Tenpin Bowling Australia (TBA) Hall of Famer Carol Gianotti has been a trailblazer for women’s tenpin bowling.
With an international bowling career spanning three decades, Gianotti has done it all.
From winning 16 Professional Women’s Bowling Association (PWBA) Tour titles, including two majors, and 16 victories in Australia’s top tournaments to an unforgettable experience representing Australia at Seoul 1988, the first and only time, tenpin bowling has been included at the Olympics as a demonstration sport.
Gianotti said her achievements weren’t without hard work and her dedication to reach the highest level of the sport.
“I have been incredibly fortunate to have travelled the world and followed my dreams and made lifelong friends along the way,” she said. “I am just so grateful and honoured to have been recognised at the highest levels of the sport, something that I will always look back on like a dream come true.”
Born and raised in Perth, Gianotti comes from a tenpin bowling family. Her mum and dad represented Australia and Western Australia while siblings Robyn and Mark also had distinguished bowling careers.
Starting her bowling at the age of 10, at AMF Morley which was built right next to her home, it didn’t take long for Gianotti to hone her skills, as she went on to make her first WA President’s Shield team at 11 before going on to represent Western Australia at 14-years-old in their Rachuig team.
A year after winning the Junior Australian Masters, she represented Australia for the first time after being selected in the 1985 Asian Youth Championships. Gianotti would go on to win one gold and three silver medals at the tournament.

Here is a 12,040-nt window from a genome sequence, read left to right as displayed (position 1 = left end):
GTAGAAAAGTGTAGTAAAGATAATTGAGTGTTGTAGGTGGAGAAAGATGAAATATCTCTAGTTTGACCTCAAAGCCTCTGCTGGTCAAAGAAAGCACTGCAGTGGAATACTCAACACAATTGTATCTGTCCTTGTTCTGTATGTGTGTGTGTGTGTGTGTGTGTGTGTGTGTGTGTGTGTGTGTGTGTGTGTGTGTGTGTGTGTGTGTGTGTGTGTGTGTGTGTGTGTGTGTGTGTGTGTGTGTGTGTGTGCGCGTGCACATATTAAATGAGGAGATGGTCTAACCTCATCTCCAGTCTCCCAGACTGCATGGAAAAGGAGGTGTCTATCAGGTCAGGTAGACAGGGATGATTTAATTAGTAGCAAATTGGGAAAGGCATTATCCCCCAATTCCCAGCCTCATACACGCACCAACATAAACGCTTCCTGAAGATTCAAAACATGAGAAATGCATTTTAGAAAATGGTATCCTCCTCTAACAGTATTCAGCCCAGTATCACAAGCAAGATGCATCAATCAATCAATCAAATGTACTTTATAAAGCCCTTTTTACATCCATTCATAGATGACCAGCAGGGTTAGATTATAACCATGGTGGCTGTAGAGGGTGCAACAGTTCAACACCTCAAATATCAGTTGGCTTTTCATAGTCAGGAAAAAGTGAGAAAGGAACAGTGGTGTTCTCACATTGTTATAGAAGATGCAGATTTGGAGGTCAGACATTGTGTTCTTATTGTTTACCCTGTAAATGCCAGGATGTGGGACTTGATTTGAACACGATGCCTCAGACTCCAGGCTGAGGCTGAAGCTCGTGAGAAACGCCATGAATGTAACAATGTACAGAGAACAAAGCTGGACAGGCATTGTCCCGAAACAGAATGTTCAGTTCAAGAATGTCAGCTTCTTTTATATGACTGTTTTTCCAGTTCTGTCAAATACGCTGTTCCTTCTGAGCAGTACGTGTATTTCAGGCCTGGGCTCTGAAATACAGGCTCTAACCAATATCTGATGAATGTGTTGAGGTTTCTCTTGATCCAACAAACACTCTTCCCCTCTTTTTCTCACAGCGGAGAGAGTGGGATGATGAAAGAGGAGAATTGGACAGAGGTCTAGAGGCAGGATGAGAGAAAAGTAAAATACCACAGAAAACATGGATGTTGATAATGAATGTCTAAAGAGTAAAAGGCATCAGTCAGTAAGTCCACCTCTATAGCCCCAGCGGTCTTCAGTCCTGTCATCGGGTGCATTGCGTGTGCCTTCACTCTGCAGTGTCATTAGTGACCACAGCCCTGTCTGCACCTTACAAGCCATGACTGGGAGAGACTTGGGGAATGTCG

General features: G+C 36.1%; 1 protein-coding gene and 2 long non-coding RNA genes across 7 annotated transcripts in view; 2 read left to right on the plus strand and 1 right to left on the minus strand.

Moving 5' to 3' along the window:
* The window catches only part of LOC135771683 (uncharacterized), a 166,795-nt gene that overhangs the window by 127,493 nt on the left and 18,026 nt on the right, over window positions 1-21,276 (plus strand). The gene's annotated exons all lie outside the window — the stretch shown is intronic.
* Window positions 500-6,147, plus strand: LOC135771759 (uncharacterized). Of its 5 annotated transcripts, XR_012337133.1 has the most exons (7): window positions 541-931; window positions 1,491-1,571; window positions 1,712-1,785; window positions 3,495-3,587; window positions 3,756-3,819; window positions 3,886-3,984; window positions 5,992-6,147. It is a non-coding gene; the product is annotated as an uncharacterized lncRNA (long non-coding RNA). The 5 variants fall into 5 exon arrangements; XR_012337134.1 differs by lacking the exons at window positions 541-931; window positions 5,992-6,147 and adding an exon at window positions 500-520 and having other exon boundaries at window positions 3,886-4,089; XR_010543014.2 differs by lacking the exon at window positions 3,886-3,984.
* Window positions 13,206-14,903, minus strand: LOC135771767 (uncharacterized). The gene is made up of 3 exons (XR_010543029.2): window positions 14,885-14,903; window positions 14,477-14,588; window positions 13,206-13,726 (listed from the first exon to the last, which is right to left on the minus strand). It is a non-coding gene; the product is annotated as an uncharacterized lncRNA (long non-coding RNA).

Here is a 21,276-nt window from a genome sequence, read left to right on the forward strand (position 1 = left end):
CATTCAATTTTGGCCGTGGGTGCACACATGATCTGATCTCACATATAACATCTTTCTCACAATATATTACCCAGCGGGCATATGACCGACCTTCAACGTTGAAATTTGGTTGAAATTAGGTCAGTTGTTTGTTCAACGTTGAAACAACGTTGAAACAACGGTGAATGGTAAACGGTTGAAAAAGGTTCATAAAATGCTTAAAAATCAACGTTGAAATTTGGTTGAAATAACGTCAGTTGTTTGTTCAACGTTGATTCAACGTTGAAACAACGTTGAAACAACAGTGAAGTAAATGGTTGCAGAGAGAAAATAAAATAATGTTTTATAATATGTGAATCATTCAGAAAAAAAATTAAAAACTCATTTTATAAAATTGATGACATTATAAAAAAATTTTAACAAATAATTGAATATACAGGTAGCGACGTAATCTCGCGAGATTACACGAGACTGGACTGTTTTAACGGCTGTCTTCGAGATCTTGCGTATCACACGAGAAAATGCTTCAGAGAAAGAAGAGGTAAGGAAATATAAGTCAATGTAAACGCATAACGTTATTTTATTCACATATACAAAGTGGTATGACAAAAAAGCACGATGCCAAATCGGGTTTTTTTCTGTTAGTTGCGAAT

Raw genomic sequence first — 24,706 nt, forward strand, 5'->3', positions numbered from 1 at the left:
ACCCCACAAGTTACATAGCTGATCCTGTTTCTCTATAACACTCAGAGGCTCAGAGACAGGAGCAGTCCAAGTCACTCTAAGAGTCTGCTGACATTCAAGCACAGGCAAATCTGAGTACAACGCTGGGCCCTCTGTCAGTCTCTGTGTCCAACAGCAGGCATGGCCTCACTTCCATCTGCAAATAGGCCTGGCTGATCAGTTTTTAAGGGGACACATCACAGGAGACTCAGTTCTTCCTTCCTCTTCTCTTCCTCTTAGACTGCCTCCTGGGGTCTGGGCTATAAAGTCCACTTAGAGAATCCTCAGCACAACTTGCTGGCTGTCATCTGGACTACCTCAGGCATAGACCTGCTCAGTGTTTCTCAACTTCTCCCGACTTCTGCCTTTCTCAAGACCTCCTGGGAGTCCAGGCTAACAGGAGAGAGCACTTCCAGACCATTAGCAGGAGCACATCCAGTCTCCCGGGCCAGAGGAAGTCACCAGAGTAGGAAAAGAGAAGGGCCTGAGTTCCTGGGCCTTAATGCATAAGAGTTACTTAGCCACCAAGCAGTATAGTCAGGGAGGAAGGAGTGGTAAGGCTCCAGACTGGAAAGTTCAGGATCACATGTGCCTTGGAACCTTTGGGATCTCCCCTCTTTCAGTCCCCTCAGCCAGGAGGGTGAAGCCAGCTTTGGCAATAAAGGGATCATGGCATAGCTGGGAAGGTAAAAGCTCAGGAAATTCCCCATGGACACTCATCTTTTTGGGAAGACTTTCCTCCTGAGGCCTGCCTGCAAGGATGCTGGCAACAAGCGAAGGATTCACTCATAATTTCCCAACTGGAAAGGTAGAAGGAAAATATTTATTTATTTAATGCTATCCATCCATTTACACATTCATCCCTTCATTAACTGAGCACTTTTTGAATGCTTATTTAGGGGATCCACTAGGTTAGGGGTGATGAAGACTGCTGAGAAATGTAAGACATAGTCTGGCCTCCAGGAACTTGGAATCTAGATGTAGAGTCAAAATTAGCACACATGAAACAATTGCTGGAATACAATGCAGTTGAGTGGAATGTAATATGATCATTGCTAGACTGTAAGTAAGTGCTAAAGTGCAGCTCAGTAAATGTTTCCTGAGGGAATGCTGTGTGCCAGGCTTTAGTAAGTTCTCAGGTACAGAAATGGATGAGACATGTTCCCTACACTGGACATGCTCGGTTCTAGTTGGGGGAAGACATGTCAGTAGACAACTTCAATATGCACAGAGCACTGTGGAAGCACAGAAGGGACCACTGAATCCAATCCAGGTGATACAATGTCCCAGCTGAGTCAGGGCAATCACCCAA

She continued winning on the international stage with more gold in the team’s event at the 1986 Asian Adult Championship and again in 1988 in the Masters event.
Being able to pull on the green and gold to represent Australia always holds a special place in the West Australian’s heart.
“To wear the Australian colours and know you are representing the whole of Australia gave me pride and enjoyment to compete at my best,” Gianotti said.
Gianotti is credited with paving the way for more women from around the world to join the Ladies Professional Tour.
Having packed her bags to compete against the best female bowlers in the world, she arrived in the United States as a 21-year-old. Barely a year into her professional career, she secured her first title, a major nonetheless, at the 1989 USBC Queens.
For Gianotti, seeing the growth of the Tour from being very American centric to more women from across the globe joining the professional ranks was great.
“It was great to see so many more women from around the world and some fellow Australian athletes as well, to come over and join me and follow their dreams to compete at the highest level,” she said.
“It was very rewarding for me to help and support them in any way I could and know that they were very thankful for showing them the way.”
Her prowess on the lane didn’t go unnoticed when in 2020 she was named as one of three inductees into the Professional Women’s Bowling Association (PWBA) – the first Australian women to be awarded this recognition.
To this day, Gianotti is never far from the bowling alley and continues to manage the Western Australian venue of ZONE BOWLING Joondalup, a role she has been in since 2005.
And her love of bowling has never faded away.
“I just love the sport of bowling, the competitiveness, meeting so many different people around the world that have the same passion as I do and watching people live their dreams and being successful.”